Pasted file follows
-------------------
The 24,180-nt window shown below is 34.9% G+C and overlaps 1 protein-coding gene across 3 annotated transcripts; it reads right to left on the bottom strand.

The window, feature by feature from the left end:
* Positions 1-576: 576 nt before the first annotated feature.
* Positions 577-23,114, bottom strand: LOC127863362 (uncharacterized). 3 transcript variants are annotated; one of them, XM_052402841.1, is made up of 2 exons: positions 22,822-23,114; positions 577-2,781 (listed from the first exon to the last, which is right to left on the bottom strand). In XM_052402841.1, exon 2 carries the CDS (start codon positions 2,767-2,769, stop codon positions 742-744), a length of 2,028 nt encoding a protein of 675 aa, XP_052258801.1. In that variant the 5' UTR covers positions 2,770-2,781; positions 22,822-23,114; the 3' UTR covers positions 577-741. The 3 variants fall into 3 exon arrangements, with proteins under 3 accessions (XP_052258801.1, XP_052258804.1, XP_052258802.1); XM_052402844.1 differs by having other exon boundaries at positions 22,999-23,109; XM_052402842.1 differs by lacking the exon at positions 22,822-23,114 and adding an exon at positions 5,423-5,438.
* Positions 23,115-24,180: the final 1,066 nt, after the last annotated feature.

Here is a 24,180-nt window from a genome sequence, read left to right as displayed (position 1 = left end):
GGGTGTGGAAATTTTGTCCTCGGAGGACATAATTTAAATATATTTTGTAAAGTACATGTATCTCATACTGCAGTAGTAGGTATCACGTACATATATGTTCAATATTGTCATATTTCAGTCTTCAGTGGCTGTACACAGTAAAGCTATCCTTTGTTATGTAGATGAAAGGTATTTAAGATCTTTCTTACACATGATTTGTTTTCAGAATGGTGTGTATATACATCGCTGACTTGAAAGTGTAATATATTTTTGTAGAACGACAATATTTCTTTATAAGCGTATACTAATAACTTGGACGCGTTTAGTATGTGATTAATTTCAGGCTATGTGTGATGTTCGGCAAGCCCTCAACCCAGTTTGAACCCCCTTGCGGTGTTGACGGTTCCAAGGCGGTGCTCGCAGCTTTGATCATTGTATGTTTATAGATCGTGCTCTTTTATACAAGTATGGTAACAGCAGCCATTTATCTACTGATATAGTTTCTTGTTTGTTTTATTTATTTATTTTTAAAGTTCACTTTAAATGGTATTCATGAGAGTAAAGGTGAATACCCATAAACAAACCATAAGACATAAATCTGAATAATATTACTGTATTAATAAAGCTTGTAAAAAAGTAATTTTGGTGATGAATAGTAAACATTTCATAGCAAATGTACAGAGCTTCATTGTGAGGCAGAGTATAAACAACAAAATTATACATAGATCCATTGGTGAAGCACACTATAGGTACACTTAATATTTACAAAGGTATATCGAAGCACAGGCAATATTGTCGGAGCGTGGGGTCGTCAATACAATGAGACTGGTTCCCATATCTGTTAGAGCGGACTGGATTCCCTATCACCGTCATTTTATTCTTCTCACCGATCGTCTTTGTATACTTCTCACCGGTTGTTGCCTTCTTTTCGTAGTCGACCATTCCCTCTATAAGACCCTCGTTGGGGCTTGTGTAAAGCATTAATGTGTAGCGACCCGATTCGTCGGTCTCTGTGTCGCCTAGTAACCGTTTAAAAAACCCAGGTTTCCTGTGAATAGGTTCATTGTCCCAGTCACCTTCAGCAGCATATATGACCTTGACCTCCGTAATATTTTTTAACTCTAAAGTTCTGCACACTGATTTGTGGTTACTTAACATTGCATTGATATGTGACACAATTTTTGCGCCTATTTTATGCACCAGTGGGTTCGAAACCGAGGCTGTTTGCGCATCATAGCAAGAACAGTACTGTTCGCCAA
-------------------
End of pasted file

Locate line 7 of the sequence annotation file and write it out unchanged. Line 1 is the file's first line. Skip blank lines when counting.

GGGTGTGGAAATTTTGTCCTCGGAGGACATAATTTAAATATATTTTGTAAAGTACATGTATCTCATACTGCAGTAGTAGGTATCACGTACATATATGTTCAATATTGTCATATTTCAGTCTTCAGTGGCTGTACACAGTAAAGCTATCCTTTGTTATGTAGATGAAAGGTATTTAAGATCTTTCTTACACATGATTTGTTTTCAGAATGGTGTGTATATACATCGCTGACTTGAAAGTGTAATATATTTTTGTAGAACGACAATATTTCTTTATAAGCGTATACTAATAACTTGGACGCGTTTAGTATGTGATTAATTTCAGGCTATGTGTGATGTTCGGCAAGCCCTCAACCCAGTTTGAACCCCCTTGCGGTGTTGACGGTTCCAAGGCGGTGCTCGCAGCTTTGATCATTGTATGTTTATAGATCGTGCTCTTTTATACAAGTATGGTAACAGCAGCCATTTATCTACTGATATAGTTTCTTGTTTGTTTTATTTATTTATTTTTAAAGTTCACTTTAAATGGTATTCATGAGAGTAAAGGTGAATACCCATAAACAAACCATAAGACATAAATCTGAATAATATTACTGTATTAATAAAGCTTGTAAAAAAGTAATTTTGGTGATGAATAGTAAACATTTCATAGCAAATGTACAGAGCTTCATTGTGAGGCAGAGTATAAACAACAAAATTATACATAGATCCATTGGTGAAGCACACTATAGGTACACTTAATATTTACAAAGGTATATCGAAGCACAGGCAATATTGTCGGAGCGTGGGGTCGTCAATACAATGAGACTGGTTCCCATATCTGTTAGAGCGGACTGGATTCCCTATCACCGTCATTTTATTCTTCTCACCGATCGTCTTTGTATACTTCTCACCGGTTGTTGCCTTCTTTTCGTAGTCGACCATTCCCTCTATAAGACCCTCGTTGGGGCTTGTGTAAAGCATTAATGTGTAGCGACCCGATTCGTCGGTCTCTGTGTCGCCTAGTAACCGTTTAAAAAACCCAGGTTTCCTGTGAATAGGTTCATTGTCCCAGTCACCTTCAGCAGCATATATGACCTTGACCTCCGTAATATTTTTTAACTCTAAAGTTCTGCACACTGATTTGTGGTTACTTAACATTGCATTGATATGTGACACAATTTTTGCGCCTATTTTATGCACCAGTGGGTTCGAAACCGAGGCTGTTTGCGCATCATAGCAAGAACAGTACTGTTCGCCAA